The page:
Global postal union meets amid Trump threat to pull US out

The Morning Call - - BUSINESS CYCLE - By Jamey Keaten

GENEVA — The ef­fects of Pres­i­dent Don­ald Trump’s stand­off with China could soon be com­ing to a post of­fice near you — and higher ship­ping rates for some types of mail are the likely out­come.

The Trump ad­min­is­tra­tion is threat­en­ing to pull the United States out of the 145-year-old Univer­sal Postal Union, com­plain­ing that some postal car­ri­ers like China’s aren’t pay­ing enough to have for­eign ship­ments de­liv­ered to U.S. re­cip­i­ents.

A show­down looms at a spe­cial UPU congress that is be­ing held Tues­day to Thurs­day in Geneva.

The com­plaint cen­ters on the re­im­burse­ment that the U.S. Postal Ser­vice re­ceives for pro­vid­ing fi­nal de­liv­er­ies of bulky let­ters and small parcels sent from abroad — usu­ally ones not weigh­ing more than about 41⁄2 pounds. Such mail can in­clude high-value items such as mo­bile phones, mem­ory sticks or phar­ma­ceu­ti­cals.

For con­sumers, the is­sue has largely been over­looked.

“What­ever hap­pens, prices to ship via the postal net­work, it’s go­ing to cost more,” said Kate Muth, ex­ec­u­tive di­rec­tor of the In­ter­na­tional Mail­ers Ad­vi­sory Group, which counts com­pa­nies like eBay, DHL, Ama­zon, USPS or their af­fil­i­ates as mem­bers. “The rates are go­ing to go up.”

Com­pa­nies might have to de­cide in­di­vid­u­ally how to man­age such in­creased rates, ei­ther by swal­low­ing the costs or pass­ing them on to cus­tomers.

One of the few com­pa­nies to chime in pub­licly has been eBay, whose grass­roots net­work has warned of pos­si­ble “ser­vice dis­rup­tions and dra­mat­i­cally in­creased costs for ship­ping through the US Postal Ser­vice” if the United States pulls out.

The ad­min­is­tra­tion com­plains that China and many other coun­tries get to pay lower re­im­burse­ments be­cause they’re clas­si­fied as de­vel­op­ing coun­tries, putting U.S. com­pa­nies at a dis­ad­van­tage. It wants postal ser­vices like USPS to set their own rates — and right away, not months from now.

“To­day, man­u­fac­tur­ers in coun­tries as small as Cambodia and as large as China pay less to send small parcels from their coun­tries to New York than U.S. man­u­fac­tur­ers do to ship pack­ages from Los An­ge­les to the Big Ap­ple,” Trump trade ad­viser Peter Navarro wrote in the Fi­nan­cial Times on Sept. 11.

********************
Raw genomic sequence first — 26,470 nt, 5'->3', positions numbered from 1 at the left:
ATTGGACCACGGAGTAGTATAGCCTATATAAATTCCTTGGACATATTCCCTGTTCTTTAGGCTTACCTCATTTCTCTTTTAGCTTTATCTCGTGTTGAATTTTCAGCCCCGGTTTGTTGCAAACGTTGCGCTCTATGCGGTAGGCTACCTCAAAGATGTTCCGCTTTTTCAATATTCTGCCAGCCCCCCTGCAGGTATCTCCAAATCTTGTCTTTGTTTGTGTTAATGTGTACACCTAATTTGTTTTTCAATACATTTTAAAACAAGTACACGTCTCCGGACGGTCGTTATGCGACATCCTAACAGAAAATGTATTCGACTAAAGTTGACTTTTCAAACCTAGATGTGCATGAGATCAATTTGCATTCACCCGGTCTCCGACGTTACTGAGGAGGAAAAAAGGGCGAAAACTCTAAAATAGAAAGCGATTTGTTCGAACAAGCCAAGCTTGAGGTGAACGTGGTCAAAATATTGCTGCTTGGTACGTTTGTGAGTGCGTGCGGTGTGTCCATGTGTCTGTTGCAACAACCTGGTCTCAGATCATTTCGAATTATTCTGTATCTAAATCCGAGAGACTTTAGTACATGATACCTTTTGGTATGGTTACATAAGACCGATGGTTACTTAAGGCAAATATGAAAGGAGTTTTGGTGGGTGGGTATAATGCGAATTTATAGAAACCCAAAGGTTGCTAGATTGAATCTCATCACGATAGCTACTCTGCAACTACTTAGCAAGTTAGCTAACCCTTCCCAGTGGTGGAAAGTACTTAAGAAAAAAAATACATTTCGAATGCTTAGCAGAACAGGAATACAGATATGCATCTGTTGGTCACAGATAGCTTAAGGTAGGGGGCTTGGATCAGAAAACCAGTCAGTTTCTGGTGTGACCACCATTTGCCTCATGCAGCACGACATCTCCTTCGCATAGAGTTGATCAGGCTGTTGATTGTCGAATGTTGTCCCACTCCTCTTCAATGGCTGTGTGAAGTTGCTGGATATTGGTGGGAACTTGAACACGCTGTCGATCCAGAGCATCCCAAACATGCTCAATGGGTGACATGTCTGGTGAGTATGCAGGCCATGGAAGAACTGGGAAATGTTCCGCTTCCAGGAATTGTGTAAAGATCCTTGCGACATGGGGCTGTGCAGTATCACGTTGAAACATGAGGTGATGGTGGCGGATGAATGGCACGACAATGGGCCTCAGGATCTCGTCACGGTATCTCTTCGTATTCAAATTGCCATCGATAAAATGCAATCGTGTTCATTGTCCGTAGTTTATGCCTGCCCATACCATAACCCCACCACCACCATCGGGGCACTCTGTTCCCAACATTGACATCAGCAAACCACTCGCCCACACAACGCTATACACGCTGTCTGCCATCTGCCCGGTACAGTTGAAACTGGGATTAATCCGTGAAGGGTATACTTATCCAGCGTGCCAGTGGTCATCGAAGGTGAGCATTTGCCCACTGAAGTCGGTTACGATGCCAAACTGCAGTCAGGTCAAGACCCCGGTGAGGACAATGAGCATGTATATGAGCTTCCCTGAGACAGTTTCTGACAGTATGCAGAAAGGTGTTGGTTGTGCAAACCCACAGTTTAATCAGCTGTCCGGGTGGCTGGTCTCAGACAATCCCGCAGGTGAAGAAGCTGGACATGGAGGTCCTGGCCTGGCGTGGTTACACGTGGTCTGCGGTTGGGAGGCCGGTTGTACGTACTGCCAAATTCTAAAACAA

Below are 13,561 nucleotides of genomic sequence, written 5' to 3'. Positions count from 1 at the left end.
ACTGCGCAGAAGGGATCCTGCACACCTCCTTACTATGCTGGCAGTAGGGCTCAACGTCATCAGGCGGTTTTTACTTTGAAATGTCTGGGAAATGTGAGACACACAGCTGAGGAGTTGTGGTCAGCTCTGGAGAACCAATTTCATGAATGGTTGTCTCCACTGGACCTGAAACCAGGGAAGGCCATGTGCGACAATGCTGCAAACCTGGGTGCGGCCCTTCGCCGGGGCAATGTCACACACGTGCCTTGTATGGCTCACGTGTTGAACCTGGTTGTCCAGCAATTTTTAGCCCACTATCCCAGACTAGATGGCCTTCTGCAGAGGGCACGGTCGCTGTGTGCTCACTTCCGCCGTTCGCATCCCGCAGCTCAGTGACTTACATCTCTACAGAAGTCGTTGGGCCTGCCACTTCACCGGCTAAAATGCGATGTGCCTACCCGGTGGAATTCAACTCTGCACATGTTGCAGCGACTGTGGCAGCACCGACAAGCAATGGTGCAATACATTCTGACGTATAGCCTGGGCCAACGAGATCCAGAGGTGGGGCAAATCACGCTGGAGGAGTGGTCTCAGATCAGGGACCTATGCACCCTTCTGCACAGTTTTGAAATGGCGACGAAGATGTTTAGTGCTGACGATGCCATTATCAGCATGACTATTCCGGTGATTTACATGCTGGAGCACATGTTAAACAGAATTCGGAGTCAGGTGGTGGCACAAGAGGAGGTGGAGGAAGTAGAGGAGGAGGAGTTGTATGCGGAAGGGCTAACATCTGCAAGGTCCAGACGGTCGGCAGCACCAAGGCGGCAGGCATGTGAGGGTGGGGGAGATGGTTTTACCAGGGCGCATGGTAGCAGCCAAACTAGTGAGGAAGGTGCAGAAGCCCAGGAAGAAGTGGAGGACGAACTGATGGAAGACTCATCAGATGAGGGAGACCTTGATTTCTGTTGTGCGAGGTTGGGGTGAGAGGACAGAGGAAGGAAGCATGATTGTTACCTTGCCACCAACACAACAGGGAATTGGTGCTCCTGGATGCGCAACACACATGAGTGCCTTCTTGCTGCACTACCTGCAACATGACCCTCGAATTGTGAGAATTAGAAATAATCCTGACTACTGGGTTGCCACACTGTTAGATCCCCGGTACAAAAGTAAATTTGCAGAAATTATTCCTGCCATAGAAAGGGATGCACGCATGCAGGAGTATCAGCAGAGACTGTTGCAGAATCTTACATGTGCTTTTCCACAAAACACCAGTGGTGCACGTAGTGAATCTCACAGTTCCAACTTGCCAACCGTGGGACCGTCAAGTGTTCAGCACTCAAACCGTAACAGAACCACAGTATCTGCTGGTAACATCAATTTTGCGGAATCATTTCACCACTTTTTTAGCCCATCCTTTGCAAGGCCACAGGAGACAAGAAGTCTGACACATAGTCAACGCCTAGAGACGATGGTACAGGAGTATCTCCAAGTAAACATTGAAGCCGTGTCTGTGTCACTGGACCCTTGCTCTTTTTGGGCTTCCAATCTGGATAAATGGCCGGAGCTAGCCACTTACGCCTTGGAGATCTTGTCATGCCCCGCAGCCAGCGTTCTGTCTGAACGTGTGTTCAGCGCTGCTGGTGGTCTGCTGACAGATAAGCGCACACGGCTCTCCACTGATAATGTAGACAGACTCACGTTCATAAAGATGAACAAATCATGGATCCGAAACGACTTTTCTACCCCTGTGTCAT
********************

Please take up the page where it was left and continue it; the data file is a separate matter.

Navarro said the U.S. op­poses one of three op­tions be­ing con­sid­ered that would main­tain lim­its on the amount that postal sys­tems like the USPS can charge over­seas ship­pers.

The meet­ing may also be a test for a grow­ing bat­tle of diplo­matic clout: China has been ratch­et­ing up its pres­ence in mul­ti­lat­eral in­sti­tu­tions, while the Trump ad­min­is­tra­tion has been largely shun­ning them.

The U.S. Cham­ber of Com­merce and others have praised the Trump ad­min­is­tra­tion, which has led a mul­ti­tiered chal­lenge to China’s ris­ing eco­nomic might no­tably on trade is­sues, for fi­nally step­ping up to try to level an al­legedly un­fair play­ing field that has been be­moaned by sev­eral U.S. ad­min­is­tra­tions.

In a Sept. 16 let­ter to Navarro pro­vided to The Associated Press, the cham­ber’s chief pol­icy of­fi­cer, Neil Bradley, wrote that the Trump ad­min­is­tra­tion’s walk­out threat has put the UPU “on the brink of ac­cept­ing the most mean­ing­ful re­form to in­ter-postal com­pen­sa­tion ar­range­ments in 50 years.”


The U.S. is threat­en­ing to pull out of the 145-year-old Univer­sal Postal Union.

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